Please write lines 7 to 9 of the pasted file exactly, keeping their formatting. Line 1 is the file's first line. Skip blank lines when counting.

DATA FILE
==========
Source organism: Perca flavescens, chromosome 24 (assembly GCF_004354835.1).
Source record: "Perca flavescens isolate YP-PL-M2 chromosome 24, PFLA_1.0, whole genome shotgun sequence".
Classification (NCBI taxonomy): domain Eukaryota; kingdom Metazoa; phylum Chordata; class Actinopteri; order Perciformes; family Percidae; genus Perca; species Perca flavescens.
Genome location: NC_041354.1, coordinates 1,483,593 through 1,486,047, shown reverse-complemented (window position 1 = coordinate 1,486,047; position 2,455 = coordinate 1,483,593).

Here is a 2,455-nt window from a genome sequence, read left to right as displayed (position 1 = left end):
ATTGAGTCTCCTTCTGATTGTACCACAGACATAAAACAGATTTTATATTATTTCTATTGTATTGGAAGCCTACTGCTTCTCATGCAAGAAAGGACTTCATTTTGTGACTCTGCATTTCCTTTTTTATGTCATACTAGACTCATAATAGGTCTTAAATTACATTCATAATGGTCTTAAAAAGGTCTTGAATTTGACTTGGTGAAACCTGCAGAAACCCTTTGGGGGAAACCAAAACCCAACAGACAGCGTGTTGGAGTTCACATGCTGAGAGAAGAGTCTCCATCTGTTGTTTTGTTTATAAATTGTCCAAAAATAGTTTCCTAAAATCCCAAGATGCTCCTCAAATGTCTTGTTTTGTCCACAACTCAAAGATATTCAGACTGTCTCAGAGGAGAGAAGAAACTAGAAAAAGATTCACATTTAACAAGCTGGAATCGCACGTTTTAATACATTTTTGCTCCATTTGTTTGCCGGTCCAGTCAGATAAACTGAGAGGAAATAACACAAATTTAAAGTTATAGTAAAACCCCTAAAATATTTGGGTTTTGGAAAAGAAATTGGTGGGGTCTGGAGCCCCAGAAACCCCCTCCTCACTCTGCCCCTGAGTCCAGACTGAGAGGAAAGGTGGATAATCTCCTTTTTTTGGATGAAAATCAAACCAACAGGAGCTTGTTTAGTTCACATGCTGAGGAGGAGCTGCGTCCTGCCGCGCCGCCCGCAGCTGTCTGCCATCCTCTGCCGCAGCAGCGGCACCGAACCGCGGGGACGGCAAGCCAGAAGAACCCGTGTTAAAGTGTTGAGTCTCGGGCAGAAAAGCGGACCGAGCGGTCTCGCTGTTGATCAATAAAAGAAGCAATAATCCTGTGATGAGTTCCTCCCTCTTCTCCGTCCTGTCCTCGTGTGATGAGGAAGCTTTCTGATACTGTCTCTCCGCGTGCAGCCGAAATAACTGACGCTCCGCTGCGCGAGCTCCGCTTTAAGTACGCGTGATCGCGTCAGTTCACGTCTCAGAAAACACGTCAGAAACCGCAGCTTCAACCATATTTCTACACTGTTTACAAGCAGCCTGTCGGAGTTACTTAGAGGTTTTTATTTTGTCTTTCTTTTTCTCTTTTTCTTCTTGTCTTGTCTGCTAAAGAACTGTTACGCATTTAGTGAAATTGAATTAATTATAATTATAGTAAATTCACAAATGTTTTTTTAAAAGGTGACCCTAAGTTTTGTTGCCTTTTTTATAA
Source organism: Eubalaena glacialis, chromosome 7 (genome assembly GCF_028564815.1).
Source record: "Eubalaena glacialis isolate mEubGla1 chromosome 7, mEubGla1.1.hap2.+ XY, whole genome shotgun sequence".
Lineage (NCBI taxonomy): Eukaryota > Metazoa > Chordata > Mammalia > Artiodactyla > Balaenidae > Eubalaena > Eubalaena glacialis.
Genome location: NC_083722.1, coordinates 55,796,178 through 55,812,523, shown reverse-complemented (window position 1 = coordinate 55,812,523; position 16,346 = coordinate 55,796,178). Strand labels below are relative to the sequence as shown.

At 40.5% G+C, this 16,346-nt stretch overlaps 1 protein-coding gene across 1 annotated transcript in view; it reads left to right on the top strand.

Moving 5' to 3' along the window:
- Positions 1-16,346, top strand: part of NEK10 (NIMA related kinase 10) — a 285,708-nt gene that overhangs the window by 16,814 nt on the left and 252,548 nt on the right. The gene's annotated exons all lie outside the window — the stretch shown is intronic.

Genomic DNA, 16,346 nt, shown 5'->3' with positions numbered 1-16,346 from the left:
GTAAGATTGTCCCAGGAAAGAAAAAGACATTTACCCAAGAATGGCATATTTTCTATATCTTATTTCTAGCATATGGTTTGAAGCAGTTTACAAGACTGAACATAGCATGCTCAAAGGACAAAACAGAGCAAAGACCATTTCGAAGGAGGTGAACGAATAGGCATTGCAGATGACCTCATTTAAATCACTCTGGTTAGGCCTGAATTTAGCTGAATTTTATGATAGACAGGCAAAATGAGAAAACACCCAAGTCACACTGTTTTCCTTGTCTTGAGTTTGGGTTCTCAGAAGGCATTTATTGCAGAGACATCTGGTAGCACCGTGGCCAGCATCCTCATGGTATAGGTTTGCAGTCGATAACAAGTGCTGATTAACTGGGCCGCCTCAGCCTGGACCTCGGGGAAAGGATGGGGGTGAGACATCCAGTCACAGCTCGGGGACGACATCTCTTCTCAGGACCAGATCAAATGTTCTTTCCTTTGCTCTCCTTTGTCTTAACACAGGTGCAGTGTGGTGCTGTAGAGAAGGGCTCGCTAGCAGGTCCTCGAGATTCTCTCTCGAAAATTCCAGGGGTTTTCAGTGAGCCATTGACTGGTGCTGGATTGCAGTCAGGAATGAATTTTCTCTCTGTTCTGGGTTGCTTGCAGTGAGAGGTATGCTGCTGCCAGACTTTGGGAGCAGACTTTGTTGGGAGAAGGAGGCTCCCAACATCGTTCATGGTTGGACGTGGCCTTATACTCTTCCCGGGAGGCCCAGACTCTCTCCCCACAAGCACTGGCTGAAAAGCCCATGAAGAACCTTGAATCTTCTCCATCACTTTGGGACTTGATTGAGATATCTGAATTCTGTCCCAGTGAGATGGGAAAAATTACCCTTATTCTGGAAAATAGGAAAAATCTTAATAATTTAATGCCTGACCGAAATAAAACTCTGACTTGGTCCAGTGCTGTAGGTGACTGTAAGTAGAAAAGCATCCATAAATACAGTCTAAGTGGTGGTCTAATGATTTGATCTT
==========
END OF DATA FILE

Source organism: Eubalaena glacialis, chromosome 7 (genome assembly GCF_028564815.1).
Source record: "Eubalaena glacialis isolate mEubGla1 chromosome 7, mEubGla1.1.hap2.+ XY, whole genome shotgun sequence".
Lineage (NCBI taxonomy): Eukaryota > Metazoa > Chordata > Mammalia > Artiodactyla > Balaenidae > Eubalaena > Eubalaena glacialis.